THE SOCIAL POLICY OF THE FUTURE
I was constantly asked by socialists in America whether I really believed that society, as it is, is perfect, and that there are no evils and defects in it which are crying aloud for remedy. Unless I believed this—and that I could do so was hardly credible—I ought, they said, if I endeavoured to discredit the remedy proposed by themselves, to suggest another, which would be better and equally general, of my own.
Now, such an objection, as it stands, I might dismiss by curtly observing that I did not, and could not, suggest any remedy other than socialism, partly because the purport of my entire argument was that socialism, if realised, would not be a remedy at all; and partly because, for the evils that afflict society, no general remedy of any kind is possible. The diseases of society are various, and of various origin, and there is no one drug in the pharmacopoeia of social reform which will cure or even touch them all, just as there is no one drug in the pharmacopoeia of doctors which will cure appendicitis, mumps, sea-sickness, and pneumonia indifferently—which will stop a hollow tooth and allay the pains of childbirth.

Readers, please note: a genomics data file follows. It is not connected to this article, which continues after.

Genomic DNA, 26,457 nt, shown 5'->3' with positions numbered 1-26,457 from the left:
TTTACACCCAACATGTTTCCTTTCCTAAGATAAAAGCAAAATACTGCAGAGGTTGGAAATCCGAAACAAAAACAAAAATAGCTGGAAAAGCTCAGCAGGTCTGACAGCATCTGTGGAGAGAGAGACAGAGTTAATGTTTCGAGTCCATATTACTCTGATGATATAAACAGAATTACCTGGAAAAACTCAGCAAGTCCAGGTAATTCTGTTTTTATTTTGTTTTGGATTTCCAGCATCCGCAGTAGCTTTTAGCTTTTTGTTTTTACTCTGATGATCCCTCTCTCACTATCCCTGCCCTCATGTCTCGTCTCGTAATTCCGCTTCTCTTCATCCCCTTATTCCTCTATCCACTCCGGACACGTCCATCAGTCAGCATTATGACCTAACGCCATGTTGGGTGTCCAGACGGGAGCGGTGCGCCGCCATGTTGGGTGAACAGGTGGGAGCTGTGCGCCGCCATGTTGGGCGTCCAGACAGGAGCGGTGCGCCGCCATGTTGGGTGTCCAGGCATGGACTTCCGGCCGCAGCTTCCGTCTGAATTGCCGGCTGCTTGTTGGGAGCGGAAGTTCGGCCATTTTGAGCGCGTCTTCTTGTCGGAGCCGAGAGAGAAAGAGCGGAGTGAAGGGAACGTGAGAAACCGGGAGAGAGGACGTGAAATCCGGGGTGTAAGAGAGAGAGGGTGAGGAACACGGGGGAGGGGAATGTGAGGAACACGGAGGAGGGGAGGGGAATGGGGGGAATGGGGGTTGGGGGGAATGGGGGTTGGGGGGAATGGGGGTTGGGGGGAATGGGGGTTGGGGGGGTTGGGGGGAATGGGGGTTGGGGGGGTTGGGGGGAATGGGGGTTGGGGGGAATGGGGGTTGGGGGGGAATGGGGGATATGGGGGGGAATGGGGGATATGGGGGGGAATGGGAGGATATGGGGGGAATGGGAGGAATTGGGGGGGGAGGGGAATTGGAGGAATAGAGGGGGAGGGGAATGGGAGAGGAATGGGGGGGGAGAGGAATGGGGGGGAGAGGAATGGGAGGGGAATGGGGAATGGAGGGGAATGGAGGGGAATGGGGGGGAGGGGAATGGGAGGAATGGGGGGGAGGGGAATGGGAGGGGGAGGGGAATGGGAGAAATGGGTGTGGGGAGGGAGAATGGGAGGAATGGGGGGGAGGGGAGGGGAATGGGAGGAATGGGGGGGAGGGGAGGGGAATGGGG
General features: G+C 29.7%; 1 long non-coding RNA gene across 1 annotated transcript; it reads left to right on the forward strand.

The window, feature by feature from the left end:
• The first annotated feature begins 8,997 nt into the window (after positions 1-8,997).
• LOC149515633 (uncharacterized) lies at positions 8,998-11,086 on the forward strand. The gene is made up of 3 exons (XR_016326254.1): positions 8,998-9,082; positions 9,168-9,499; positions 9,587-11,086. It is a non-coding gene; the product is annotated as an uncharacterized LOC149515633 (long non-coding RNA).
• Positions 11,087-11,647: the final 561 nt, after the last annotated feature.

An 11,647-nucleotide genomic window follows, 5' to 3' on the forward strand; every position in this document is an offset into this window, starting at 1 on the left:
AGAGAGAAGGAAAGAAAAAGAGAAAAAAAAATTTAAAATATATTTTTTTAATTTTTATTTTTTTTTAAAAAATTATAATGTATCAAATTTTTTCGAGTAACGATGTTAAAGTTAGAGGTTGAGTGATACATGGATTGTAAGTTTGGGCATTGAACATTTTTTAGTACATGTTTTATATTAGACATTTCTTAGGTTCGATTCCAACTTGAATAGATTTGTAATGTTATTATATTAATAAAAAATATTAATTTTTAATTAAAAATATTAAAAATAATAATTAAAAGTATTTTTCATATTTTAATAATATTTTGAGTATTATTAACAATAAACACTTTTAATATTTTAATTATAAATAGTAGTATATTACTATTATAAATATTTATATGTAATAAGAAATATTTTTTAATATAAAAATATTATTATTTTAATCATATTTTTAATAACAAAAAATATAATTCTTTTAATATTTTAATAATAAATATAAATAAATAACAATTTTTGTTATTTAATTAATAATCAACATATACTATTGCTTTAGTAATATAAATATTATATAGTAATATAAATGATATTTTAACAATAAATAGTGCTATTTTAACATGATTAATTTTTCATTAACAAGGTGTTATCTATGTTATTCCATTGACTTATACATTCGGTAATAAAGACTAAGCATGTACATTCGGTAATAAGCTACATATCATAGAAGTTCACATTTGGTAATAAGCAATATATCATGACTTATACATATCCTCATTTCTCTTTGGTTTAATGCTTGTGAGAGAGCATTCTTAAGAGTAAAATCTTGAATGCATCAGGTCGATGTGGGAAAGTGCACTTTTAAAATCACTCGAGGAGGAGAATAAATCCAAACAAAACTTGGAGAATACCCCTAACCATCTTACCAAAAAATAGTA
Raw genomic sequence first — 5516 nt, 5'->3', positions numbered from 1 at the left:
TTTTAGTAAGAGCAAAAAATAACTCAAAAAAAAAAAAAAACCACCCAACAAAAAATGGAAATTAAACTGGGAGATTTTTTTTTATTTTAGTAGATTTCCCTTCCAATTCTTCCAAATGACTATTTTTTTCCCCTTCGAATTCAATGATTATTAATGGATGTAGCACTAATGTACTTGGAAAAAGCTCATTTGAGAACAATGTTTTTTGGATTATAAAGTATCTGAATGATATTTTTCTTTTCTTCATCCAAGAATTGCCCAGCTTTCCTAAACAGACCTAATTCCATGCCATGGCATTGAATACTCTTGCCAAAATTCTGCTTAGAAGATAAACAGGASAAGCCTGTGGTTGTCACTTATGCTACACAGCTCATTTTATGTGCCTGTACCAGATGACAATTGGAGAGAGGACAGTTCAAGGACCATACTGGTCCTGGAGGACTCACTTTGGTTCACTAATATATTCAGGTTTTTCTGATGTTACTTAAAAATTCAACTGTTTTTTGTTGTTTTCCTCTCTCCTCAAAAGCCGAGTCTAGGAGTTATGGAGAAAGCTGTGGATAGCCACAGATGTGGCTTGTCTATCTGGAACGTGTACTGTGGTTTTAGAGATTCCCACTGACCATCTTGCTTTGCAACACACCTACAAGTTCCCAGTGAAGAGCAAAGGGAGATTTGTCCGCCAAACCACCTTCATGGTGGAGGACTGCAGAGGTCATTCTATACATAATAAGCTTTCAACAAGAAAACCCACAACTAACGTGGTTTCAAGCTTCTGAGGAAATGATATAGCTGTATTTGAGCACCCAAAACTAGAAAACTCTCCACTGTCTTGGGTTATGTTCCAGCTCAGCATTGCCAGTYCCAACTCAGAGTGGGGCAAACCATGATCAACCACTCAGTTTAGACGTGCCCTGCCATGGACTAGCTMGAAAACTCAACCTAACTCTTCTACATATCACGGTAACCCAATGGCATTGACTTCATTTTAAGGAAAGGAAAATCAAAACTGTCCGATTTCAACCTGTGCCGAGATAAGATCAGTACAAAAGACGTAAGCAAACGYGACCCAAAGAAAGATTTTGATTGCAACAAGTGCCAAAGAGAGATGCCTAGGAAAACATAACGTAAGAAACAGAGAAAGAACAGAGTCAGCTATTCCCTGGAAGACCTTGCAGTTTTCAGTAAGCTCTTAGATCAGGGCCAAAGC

But though such an answer would be at once fair and sufficient, if we take the objection in the spirit in which my critics urged it, the objection has more significance than they themselves suspected, and it requires to be answered in a very different way. Socialism may be worthless as a scheme, but it is not meaningless as a symptom. Rousseau’s theory of the origin of society, of the social contract, and of a cure for all social evils by a return to a state of nature, had, as we all know now, no more relation to fact than the dreams of an illiterate drunkard; but they were not without value as a vague and symbolical expression of certain evils from which the France of his day was suffering. As a child, I was told a story of an old woman in Devonshire who, describing what was apparently some form of dyspepsia, said that “her inside had been coming up for a fortnight,” and still continued to do so, although during the last few days “she had swallowed a pint of shot in order to keep her liver down.” The old woman’s diagnosis of her own case was ridiculous; her treatment of it, if continued, would have killed her; but both were suggestive, as indications that something was really amiss. The reasoning of Rousseau, who contended that the evils of the modern world were due to a departure from primeval conditions which were perfect, and that a cure for them must be sought in a return to the manner of life which prevailed among the contemporaries of the mammoth, and the immediate descendants of the pithekanthropos, was identical in kind with the reasoning of the old woman. The reasoning of the socialists is identical in kind with both. It consists of a poisonous prescription founded on a false diagnosis. But just as the